“Apple Computer’s iTunes may dominate the legitimate market for digital music, but that doesn’t mean the company’s competitors are sitting still,” Troy Wolverton reports for TheStreet.com.
“On Tuesday, Time Warner’s AOL division relaunched its Music Now download service, adding streaming Internet radio and thousands of music videos. Separately, start-up company SpiralFrog announced a new advertising-supported music download service that will feature music from Vivendi Universal’s Universal Music Group,” Wolverton reports.
“One thing that could hurt both services is their choice of encoding technology. Music Now relies on Microsoft’s (MSFT – commentary – Cramer’s Take) Windows Media software. Although SpiralFrog has not given out many details about its service, a source close to the company’s deal with Universal said that SpiralFrog also will likely rely on Windows Media,” Wolverton reports.
Wolverton reports, “The problem for both companies is that Microsoft is coming out with its own music service and portable player — dubbed Zune — later this year. Zune will be incompatible with the Windows Media players and download services. While Microsoft has said that it will support both the Zune and Windows Media formats, some observers have questioned its commitment to the latter, given the Zune effort.”
“Perhaps more critically, it’s likely that neither Music Now nor SpiralFrog will be compatible with Apple’s iPod digital music players. iPods account for more than 75% of the digital music players sold in the U.S., meaning that any service incompatible with them will have a very limited market,” Wolverton reports. “Although analysts have long touted subscription services, they’ve largely struggled against iTunes, not to mention the illicit file sites.”
Full article here.
Puleeze. What’s next, more Tommy Lee billboards in Times Square? These aren’t “iTunes wannabes” or, Jobs forbid, “iTunes killers.” These are lead balloons. These outfits, like all the others are just trying to grab for Apple’s paltry leftovers. And good luck to them. Competition is good, but – call us crazy – we’d like to see Mac users included before we jump onboard with any of these outfits.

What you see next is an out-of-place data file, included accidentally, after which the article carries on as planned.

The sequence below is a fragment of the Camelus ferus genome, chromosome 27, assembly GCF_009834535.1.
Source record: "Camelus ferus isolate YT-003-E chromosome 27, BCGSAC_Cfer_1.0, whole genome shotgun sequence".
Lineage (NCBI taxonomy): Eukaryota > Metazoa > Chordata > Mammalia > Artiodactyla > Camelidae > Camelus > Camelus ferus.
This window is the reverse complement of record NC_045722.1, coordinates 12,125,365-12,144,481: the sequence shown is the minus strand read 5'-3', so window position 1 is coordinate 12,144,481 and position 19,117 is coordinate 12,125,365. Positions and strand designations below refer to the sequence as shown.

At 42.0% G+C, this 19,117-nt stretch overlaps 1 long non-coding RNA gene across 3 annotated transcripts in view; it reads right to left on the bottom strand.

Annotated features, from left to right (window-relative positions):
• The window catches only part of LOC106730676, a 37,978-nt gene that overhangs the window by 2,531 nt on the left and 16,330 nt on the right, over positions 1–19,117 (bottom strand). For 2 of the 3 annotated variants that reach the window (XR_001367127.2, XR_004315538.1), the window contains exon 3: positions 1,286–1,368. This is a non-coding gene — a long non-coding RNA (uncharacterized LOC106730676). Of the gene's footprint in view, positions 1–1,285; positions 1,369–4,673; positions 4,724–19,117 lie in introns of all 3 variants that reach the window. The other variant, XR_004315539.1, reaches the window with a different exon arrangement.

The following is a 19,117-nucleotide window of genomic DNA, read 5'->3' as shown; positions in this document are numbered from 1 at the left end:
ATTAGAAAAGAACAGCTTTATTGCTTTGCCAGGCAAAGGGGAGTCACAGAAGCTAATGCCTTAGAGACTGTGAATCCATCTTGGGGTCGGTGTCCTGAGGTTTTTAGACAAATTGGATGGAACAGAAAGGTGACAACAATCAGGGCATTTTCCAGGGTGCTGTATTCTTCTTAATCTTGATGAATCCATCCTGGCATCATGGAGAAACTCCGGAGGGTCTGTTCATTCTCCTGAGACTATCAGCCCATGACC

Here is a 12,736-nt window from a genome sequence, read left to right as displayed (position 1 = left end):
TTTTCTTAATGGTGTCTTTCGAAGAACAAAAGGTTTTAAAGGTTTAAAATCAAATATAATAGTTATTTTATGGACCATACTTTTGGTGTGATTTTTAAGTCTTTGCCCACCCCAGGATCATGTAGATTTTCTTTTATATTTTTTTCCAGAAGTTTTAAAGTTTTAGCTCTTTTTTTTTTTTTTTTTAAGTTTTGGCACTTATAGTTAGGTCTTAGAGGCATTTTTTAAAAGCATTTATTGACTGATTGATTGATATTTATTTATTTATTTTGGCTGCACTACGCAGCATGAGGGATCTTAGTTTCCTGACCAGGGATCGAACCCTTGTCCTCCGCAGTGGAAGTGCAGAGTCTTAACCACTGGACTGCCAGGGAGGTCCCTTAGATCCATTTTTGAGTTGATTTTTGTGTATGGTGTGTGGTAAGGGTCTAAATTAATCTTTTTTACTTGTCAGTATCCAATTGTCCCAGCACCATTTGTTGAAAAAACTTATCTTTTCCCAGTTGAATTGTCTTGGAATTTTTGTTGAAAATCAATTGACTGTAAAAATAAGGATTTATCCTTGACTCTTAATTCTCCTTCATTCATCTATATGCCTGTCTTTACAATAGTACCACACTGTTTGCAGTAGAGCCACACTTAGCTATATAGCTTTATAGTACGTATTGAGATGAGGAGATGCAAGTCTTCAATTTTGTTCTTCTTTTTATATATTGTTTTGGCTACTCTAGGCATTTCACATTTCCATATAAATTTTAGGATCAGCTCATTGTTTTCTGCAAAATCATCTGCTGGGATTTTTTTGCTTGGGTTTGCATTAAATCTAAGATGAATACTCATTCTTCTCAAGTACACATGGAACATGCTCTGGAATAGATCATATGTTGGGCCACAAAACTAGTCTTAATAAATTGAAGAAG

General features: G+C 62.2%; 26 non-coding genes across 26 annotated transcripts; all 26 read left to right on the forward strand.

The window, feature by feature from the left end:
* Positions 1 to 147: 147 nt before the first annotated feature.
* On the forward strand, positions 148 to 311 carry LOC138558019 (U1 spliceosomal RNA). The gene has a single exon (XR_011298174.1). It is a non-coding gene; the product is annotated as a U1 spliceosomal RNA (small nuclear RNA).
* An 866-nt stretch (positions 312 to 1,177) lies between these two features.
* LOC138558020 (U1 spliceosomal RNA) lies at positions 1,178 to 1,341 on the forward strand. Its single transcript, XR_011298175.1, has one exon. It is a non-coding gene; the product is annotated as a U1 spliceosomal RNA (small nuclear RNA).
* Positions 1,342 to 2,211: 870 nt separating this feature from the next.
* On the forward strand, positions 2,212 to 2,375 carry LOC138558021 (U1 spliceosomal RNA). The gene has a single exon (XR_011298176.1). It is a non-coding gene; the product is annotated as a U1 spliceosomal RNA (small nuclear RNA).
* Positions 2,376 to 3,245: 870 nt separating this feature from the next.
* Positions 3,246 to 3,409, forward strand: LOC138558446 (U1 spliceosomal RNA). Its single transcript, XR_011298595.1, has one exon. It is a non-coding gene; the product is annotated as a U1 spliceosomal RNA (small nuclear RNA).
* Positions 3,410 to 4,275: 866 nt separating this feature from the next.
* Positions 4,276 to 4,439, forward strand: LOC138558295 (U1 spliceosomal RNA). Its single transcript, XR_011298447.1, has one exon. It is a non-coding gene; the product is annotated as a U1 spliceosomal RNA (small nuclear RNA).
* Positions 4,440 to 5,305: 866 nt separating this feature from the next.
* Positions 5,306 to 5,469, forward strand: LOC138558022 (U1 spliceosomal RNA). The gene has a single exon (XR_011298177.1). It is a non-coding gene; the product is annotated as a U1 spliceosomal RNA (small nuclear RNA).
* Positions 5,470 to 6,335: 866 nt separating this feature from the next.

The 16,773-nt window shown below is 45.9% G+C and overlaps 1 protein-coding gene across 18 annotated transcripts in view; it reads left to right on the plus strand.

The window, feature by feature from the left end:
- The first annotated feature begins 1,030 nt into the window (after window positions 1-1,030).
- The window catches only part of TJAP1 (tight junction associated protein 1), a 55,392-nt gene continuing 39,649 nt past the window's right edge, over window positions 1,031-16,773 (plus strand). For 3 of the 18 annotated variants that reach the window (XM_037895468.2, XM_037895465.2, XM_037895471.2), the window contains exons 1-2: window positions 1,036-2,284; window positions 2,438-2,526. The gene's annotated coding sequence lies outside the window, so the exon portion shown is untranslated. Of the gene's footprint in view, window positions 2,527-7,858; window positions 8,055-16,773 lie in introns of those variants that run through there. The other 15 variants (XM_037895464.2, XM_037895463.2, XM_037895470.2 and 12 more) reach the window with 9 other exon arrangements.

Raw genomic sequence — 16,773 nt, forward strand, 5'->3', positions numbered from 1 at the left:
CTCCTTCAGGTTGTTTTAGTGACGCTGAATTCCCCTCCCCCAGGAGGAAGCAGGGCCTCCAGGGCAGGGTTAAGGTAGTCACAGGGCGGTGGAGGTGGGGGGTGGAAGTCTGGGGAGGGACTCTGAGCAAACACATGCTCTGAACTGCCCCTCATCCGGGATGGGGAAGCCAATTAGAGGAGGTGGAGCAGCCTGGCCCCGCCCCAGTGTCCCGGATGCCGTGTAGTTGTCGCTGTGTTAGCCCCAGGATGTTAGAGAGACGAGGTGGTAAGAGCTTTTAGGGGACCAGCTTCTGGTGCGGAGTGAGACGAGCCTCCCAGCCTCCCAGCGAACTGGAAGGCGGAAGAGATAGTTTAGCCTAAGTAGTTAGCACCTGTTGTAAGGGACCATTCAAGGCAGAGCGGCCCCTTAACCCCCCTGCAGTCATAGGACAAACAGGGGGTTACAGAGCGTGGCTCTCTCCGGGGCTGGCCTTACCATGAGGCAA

After all, Apple’s iTunes serves both Mac and Windows customers, as does Apple’s iPod. Obviously, all of these services feel they need to use Microsoft’s DRM (now cracked wide open, BTW). Why they make this decision is another question, as using Microsoft’s DRM has proven to be a death sentence for many services for years now.
Boil it all down and the basic question still remains: why can’t Microsoft make a DRM that’s Mac compatible? What exactly is the problem, Redmond?
Universal Music and SpiralFrog to launch free ad-supported music service – August 29, 2006
AOL revamps online music outfit; still iPod- and Mac-incompatible – August 29, 2006
Microsoft’s PlaysForSure cracked: FairUse4WM strips Windows Media DRM – August 25, 2006
NPD: Apple retains huge lead with 75.6% share of U.S. music player market – August 17, 2006
More blood on Apple iPod’s Click Wheel: Dell’s ‘DJ Ditty’ flash-based MP3 player is dead – August 22, 2006
More blood on Apple iTunes Music Store’s play button: MyCokeMusic is dead – June 20, 2006
More blood on Apple iPod’s Click Wheel: iRiver gives up on digital media player market – May 23, 2006
More blood on Apple iPod’s Click Wheel: Sony’s Walkman Bean is cooked – February 13, 2006
More blood on Apple iPod’s Click Wheel: Dell dumps ‘DJ’ hard-drive MP3 player line – February 04, 2006
More blood on Apple iPod’s Click Wheel: iRiver pulling out of Europe? – February 01, 2006
More blood on Apple iPod’s Click Wheel: Thomson gives up on MP3 player, CE markets – December 12, 2005
More blood on Apple iPod’s Click Wheel: BenQ withdraws from MP3 player markets – November 28, 2005
More blood on Apple iPod’s Click Wheel: Olympus halts production of portable digital music players – November 09, 2005
More blood on Apple iPod’s Click Wheel: Rio is dead – August 26, 2005
Apple’s iPod has blood on its Click Wheel: Virgin Electronics is dead – March 08, 2005
Apple’s iTunes Music Store has blood on its play button: BuyMusic.com is dead – March 28, 2004